SE7422 : Goole Harbour, South Dock

taken 2 years ago, near to Goole, East Riding of Yorkshire, Great Britain

Goole Harbour, South Dock
Goole Harbour, South Dock
From left to right, the main items of interest here are:

The green structure is a disused but preserved boat hoist. The hoist dates from ca1862 and was used to lift canal barge compartments and tip their cargo of coal into seagoing vessels. The compartment boats were popularly known as Tom Puddings LinkExternal link , hence the familiar local name for the structure is a "Tom Pudding Hoist". This is the only remaining one of the five hoists which operated at Goole. It is a Grade II* listed structure (List entry Number: 1083214 LinkExternal link Historic England).

The small, red “mini-lighthouse” looks appropriate for this site here but is not native to Goole. It has been relocated to here having been originally situated at Trent Falls where the Rivers Trent and Ouse meet. Dr Neil Clifton’s photo SE8623 : Trent Falls Light shows it in its original position in 1974. The exact date of the light's removal is not known, although it was definitely removed before 2003 and its replacement light does appear to be much older than that (LinkExternal link Worldwide Lighthouses). Today, the Trent Falls lighthouse, sometimes referred to as the Apex Light, is preserved at Goole; the wooden platform on which it stood is still in its original position at Trent Falls and hosts a more modern post-light atop it.

The tall white structure is a disused and derelict, mid to late nineteenth century hydraulic accumulator tower built for the Aire and Calder Navigation. Standing about 15 metres tall, its interior contains the original hydraulic machinery and iron ladder. A weighted ram compressed water in the cylindrical tank occupying the lower half of the tower, and provided hydraulic power for the boat hoist and other machinery in the nearby South Dock. The accumulator tower is a Grade II listed building (List entry Number: 1310668 LinkExternal link Historic England).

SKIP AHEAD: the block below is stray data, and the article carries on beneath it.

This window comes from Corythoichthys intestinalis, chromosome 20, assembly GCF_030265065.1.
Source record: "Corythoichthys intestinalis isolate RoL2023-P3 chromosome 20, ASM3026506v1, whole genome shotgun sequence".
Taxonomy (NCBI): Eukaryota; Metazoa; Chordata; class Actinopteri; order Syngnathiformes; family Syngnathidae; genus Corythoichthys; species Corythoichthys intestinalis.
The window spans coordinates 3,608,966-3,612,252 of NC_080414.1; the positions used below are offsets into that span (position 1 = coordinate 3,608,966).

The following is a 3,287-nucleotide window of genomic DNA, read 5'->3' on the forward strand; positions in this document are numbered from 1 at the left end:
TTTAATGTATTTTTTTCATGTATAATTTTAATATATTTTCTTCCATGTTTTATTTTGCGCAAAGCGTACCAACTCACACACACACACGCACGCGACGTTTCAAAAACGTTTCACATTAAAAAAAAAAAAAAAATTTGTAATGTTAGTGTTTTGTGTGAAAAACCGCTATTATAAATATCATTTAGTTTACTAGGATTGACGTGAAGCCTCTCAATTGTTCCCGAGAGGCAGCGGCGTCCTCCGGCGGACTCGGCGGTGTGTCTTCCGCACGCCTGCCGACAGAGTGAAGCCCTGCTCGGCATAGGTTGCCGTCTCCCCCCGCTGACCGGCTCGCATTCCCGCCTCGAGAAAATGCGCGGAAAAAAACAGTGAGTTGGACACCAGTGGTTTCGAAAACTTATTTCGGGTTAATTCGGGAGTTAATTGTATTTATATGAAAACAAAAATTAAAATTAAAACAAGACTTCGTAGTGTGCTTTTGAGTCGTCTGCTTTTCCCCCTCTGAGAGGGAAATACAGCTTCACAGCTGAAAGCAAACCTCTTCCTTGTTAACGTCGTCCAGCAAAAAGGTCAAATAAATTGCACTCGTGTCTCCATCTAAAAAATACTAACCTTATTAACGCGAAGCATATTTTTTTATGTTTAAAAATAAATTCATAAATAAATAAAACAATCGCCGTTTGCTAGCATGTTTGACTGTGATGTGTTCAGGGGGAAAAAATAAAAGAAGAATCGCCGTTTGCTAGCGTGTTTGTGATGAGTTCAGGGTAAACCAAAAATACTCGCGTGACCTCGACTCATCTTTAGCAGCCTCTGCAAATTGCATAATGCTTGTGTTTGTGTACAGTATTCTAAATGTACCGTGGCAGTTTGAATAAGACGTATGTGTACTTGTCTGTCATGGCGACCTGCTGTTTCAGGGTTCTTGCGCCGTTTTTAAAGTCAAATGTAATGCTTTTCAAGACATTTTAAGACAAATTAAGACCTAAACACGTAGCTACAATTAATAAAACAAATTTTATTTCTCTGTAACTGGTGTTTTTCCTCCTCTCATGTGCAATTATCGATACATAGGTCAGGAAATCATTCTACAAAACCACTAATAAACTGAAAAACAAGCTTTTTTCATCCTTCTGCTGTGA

The Port of Goole :: SE7423
The Port of Goole developed once the canal had been constructed to transport coal from Knottingley in the northern sector of the coalfield in 1826. When the canal was completed, the Aire and Calder Navigation Company developed a new floating dock, capable of handling larger sea-going vessels. The town of Goole was built around the docks to house both the dock workers and visiting seamen. The town has grown from a community of about 450 people when Goole opened as a port on 20 July 1826, to its present size with a population of about 18,000 inhabitants

Three locks keep the water in 37 acres of floating docks at a constant depth of 6 metres (20 ft), by preventing the level from rising and falling with the tides in the River Ouse. Once ships are within the complex, eight docks provide a total quayside of 3 miles. Beside the docks are transit sheds where cargo is stored, many of which are equipped with overhead cranes.

For most of its life, the port was most associated with the shipment of coal, and associated cargoes including the importation of pit props. Goole's success as a port came from its ability to compete with the railways to export coal from the Humber. A major factor was the introduction, in 1863, of The “Tom Pudding” system of compartment boats LinkExternal link , which could carry around 40 long tons (41,000 kg) of coal. On reaching the docks, the barges were lifted by large hoists, from which they could be discharged directly into seagoing ships, a system which proved so successful that it competed against rail until 1985 (LinkExternal link Goole on the Web).

Following the decline of the coal industry, Goole has developed to handle a range of cargoes such as dry bulks including animal feed, agribulks, biomass, cement, cereals, clay products, construction materials, scrap metal, solid fuel. Timber is predominantly imported from Russia and the Baltic States, Finland, and Sweden. Storage facilities are in operation at Barge Dock for the storage of imported Liquid bulks such as vegetable oils (LinkExternal link Associated British Ports).
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SE7422, 180 images   (more nearby )
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Date Taken
Wednesday, 5 July, 2017   (more nearby)
Tuesday, 11 July, 2017
Geographical Context
Canals  Docks, Harbours 
Canal (from Tags)
Aire and Calder 
Camera (from Tags)
Panasonic DMC-G7 
Subject Location
OSGB36: geotagged! SE 742 228 [100m precision]
WGS84: 53:41.8094N 0:52.6239W
Camera Location
OSGB36: geotagged! SE 742 229
View Direction
South-southeast (about 157 degrees)
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Image Type (about): geograph 
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